The world's political and economic elite are descending on the small Swiss Alps town of Davos this week for the annual World Economic Forum meeting where they hope to set this year's "global, regional and industry agendas."
The convention of the most powerful comes at time, however, when global income inequality is soaring and a majority of people believe capitalism in its current form is not working.
Here is what to expect from this year's conference.
The WEF explains that this year's theme is about using "stakeholder capitalism," or a system where the interests of all stakeholders are weighed equally, as a means "to overcome income inequality, societal division and the climate crisis."
"Business has now to fully embrace stakeholder capitalism, which means not only maximizing profits, but use their capabilities and resources in cooperation with governments and civil society to address the key issues of this decade," forum founder and executive chairman Klaus Schwab said in a statement.
"They have to actively contribute to a more cohesive and sustainable world," he added.
Issues like climate change and "fairer economies" are at the top of the agenda this year.
The invitation-only guest list has expanded to welcome young activists including 17-year-old Greta Thunberg and others in addition to the usual crowd of the ultra-wealthy.
The schedule is jam-packed with things to watch for. On Tuesday, Trump will be giving a special address shortly after Thunberg participates on a panel about "Averting a Climate Apocalypse." Han Zheng, the vice-premier of the People’s Republic of China, will also speak on Tuesday afternoon.
Another theme of this year's conference will be the role of technology in our society and how it can be used "for good."
Many executives from big tech will be present: Huawei founder and CEO Ren Zhengfei will discuss "A Future Shaped by a Technology Arms Race" on Tuesday. Google CEO Sundar Pichai will speak on Wednesday. Facebook COO Sheryl Sandberg will also reportedly be in attendance this year.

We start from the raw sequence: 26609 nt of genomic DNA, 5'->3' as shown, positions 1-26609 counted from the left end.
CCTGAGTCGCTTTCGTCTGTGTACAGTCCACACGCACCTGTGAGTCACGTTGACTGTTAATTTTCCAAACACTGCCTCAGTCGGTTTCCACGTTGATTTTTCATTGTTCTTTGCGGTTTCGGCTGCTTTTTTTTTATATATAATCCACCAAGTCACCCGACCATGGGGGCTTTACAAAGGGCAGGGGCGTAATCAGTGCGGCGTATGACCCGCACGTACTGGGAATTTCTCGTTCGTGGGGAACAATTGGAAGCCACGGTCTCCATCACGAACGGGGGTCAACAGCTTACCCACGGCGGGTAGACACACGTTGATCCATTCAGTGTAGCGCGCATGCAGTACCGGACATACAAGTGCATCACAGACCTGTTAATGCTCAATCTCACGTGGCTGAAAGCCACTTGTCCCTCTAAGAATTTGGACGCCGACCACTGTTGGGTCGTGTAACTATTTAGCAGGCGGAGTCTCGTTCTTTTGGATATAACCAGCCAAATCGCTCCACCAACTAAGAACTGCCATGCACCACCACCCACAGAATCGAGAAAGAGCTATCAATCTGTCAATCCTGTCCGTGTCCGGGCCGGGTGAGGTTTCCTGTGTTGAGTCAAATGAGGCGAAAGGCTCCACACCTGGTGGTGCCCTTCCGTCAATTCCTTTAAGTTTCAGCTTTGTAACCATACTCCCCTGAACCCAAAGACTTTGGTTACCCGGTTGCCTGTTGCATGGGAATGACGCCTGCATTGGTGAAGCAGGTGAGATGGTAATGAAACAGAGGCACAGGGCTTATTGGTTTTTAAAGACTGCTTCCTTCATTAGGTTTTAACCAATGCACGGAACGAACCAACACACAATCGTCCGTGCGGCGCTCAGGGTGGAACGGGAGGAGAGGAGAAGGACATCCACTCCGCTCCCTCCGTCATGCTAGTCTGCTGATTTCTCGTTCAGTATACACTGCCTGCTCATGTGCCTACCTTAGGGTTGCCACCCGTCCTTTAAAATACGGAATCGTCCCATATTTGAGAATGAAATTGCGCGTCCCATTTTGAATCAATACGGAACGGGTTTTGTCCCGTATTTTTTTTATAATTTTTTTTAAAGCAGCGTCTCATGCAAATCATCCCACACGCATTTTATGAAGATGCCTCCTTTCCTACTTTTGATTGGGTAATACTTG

Capitalism 'doing more harm than good'
The gathering of the business elite comes at a time, however, when a majority of people believe that "capitalism in its current form is now doing more harm than good in the world," according to a survey from global communications firm Edelman published Monday.
Despite a strong economy on paper and low unemployment rates, a majority of those surveyed also said they did not believe they would be better off in five years time.
CEO Richard Edelman called the findings a "trust paradox," saying, "Since we began measuring trust 20 years ago, economic growth has fostered rising trust."
"Fears are stifling hope and long-held assumptions about hard work leading to upward mobility are now invalid," he added.
The findings shed light on a series of perceived global threats -- 83% of employees globally said they are worried about job loss "due to automation, a looming recession, lack of training, cheaper foreign competition, immigration and the gig economy." Moreover, 57% of people said they were worried about losing their "respect and dignity."
The 'inequality crisis is spiraling out of control'
This year's conference also comes at a time when the world's billionaires hold more wealth than 4.6 billion people, or 60% of the Earth's population, according to a report on inequality released Monday from the nonprofit group Oxfam.
The report's findings are just "another indication that the inequality crisis is spiraling out of control," according to Paul O’Brien, the vice president of policy and advocacy at Oxfam America.
"The richest are clearly rigging our economy for themselves, starting with America’s billionaire President," O’Brien said. "While the president of the United States is rubbing elbows in Davos with the global elite, his administration is seeking to cut food assistance to nearly a million poor people, while expanding tax loopholes and other benefits for the wealthy and large companies."
U.S. Treasury Secretary Steven Mnuchen and European Central Bank President Christine Lagarde will be among those speaking this year on the topic of creating “fairer economies," according to the WEF website.